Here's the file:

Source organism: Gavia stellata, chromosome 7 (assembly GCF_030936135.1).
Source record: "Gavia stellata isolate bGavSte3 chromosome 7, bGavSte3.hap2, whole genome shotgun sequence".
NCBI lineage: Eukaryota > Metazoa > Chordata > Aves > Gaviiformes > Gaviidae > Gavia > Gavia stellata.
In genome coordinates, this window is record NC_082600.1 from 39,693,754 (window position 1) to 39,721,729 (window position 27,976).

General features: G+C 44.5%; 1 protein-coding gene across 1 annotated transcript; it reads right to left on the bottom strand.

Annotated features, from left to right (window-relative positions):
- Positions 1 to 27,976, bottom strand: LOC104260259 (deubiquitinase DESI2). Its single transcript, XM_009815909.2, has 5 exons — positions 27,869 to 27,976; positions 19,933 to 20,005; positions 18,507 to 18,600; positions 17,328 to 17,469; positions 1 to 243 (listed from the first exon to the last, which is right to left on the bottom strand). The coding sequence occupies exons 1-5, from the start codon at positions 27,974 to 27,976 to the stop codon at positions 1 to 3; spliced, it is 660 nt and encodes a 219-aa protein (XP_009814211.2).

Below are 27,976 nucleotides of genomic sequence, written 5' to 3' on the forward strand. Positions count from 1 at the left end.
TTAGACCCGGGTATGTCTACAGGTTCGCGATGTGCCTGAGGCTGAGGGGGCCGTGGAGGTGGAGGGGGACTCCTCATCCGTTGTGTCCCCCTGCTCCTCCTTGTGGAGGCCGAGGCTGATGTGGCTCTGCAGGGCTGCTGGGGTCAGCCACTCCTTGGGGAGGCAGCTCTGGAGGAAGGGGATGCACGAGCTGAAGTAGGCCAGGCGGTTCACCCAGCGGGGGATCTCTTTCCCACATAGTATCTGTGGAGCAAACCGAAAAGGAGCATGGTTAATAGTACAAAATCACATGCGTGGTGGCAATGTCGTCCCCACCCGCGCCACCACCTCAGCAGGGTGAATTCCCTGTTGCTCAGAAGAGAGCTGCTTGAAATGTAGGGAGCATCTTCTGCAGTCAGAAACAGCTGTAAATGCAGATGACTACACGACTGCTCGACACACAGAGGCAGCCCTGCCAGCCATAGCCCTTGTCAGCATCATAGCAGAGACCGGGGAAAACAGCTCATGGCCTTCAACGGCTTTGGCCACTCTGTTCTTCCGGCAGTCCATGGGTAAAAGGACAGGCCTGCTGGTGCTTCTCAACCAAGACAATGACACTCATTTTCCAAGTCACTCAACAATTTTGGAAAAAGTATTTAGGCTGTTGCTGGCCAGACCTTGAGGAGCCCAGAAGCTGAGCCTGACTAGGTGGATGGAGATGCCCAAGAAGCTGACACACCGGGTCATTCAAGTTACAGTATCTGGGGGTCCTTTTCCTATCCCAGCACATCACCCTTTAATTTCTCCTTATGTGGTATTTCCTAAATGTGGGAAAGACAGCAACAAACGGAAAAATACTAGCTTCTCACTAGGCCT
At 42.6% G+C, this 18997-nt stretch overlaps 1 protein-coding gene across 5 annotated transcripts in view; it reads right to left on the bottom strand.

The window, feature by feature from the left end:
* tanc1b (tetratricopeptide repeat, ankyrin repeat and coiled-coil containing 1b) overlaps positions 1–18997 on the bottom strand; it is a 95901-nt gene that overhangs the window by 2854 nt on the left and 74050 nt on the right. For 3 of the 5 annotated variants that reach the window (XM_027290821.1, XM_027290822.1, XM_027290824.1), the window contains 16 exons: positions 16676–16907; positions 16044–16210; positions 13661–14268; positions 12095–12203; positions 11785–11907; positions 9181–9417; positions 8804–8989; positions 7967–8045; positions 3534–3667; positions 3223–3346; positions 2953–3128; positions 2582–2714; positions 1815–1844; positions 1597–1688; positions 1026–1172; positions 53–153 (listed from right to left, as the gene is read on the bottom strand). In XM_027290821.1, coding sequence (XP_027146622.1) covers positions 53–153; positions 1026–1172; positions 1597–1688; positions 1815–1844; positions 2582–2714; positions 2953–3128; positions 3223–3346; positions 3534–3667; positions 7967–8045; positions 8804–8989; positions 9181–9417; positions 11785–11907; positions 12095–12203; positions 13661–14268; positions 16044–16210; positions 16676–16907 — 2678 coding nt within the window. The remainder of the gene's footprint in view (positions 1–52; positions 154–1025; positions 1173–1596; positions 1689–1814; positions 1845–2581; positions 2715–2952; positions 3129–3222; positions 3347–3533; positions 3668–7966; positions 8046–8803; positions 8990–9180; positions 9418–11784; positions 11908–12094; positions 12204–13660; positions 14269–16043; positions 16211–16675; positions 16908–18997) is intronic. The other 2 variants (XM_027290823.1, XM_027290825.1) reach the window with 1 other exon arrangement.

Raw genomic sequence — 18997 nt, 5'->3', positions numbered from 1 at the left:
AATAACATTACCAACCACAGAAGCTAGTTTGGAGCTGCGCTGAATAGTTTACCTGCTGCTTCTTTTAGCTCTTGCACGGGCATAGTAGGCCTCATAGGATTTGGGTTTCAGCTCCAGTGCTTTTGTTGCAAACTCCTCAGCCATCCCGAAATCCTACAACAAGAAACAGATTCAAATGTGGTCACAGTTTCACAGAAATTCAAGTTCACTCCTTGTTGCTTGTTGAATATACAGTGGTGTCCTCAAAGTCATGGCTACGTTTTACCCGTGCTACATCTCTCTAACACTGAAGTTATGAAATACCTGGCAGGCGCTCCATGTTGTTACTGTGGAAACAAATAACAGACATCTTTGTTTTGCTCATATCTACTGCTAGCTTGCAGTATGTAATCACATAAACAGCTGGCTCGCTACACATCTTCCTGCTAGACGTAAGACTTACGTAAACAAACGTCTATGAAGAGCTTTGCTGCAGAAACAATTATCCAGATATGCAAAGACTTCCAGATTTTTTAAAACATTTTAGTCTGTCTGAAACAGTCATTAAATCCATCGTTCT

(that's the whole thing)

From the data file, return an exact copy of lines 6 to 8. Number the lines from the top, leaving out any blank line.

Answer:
Annotated features, from left to right (window-relative positions):
- Positions 1 to 27,976, bottom strand: LOC104260259 (deubiquitinase DESI2). Its single transcript, XM_009815909.2, has 5 exons — positions 27,869 to 27,976; positions 19,933 to 20,005; positions 18,507 to 18,600; positions 17,328 to 17,469; positions 1 to 243 (listed from the first exon to the last, which is right to left on the bottom strand). The coding sequence occupies exons 1-5, from the start codon at positions 27,974 to 27,976 to the stop codon at positions 1 to 3; spliced, it is 660 nt and encodes a 219-aa protein (XP_009814211.2).

Below are 27,976 nucleotides of genomic sequence, written 5' to 3' on the forward strand. Positions count from 1 at the left end.